Not to many people make a living at simply shaping surfboards. It is not an overly lucrative trade and generally does not come with standard employee benefits like health insurance, sick pay, etc.. My mom needed a medical procedure at one point. My dad didn’t have the cash to pay for it so he took a quick inventory of items he might sell to pay for the operation. The hot curl in Hobies came to mind. A quick call to good friend and surfboard collector Flippy Hoffman and it was a done deal. Operation paid for and Flippy had my dad’s unique hot curl added to his collection. Years passed and I’d occasionally think of that board. About 15 years ago I began asking my dad about that hot curl. Why no fin? How many did he make? Did other guys ride them? What kind of waves did they ride? What kind of maneuvers were they able to perform? Did he ever make one out of foam? Many good stories were told.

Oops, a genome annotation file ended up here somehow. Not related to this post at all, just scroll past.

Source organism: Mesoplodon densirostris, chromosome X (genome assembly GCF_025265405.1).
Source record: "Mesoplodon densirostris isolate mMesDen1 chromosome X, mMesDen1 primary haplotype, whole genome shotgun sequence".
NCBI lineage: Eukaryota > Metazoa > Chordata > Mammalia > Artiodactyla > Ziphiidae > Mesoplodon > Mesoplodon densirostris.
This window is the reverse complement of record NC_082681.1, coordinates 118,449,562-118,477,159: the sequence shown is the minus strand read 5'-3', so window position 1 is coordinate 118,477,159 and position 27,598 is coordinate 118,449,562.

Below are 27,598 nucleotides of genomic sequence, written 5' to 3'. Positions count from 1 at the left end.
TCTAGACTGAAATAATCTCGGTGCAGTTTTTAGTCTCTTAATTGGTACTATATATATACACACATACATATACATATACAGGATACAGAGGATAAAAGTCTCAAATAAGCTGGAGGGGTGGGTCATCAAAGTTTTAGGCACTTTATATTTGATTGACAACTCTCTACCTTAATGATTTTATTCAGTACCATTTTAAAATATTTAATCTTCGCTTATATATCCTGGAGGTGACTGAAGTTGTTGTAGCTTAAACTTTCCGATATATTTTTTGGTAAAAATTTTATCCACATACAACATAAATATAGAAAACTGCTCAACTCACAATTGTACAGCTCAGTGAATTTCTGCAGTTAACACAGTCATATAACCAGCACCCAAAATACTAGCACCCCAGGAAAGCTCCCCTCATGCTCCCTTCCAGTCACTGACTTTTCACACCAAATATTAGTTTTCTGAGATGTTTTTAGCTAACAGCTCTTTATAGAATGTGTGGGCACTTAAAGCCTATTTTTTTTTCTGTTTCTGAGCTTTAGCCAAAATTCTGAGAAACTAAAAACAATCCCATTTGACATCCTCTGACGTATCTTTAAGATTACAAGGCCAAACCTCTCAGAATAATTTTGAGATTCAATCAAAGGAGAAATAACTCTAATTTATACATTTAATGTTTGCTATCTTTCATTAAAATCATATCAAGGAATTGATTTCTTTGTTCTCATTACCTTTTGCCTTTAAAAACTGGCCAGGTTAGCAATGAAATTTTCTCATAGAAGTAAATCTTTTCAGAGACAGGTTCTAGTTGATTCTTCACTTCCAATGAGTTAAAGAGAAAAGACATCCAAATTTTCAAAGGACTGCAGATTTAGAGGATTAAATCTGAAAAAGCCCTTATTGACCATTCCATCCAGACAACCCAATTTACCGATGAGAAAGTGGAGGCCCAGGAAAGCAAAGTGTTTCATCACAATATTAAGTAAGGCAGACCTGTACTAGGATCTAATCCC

One day my dad surprised me with a gift. A beautiful 10′ Balsa/Mahogany hot curl replica, like the ones he first made. This board hangs in my living room. He signed it with an inscription that reads “PASSING YOUTHFULL MEMORIES OF THE EARLY 50’s TO MY SON IS A JOY TO MY HEART – LOVE DAD”. I remember really debating whether or not to ride it. The fact that it is 70 pounds and if lost on a wave will go straight to the beach due to lack of a fin (possibly decapitating a couple people on the way) led me to request a “rider” model. We ordered a 12’3″ Clark Foam blank. Made with classic foam and 3 nice thick Basswood stringers. We were looking for some weight. The hot curl design my father utilized needs weight to perform as intended. 30 to 40 pounds was our target weight. I spent a day with him shaping it. Learning from him how the wave would “cradle” the curves and contours we put into the board. Glassed with a double layer of Volan top and bottom the board made its target weight. It is easier to surf than I imagined. Based on this board I am currently making hot curls out of both foam and traditional Balsawood. US Blanks recently did a fabulous job of building a custom “hot curl” rockered 10’8Y blank in “tow” weight for me. This made for a beautiful 10 foot 35 pound rider. Their 11’3D blank works quite well too, again with the custom rocker.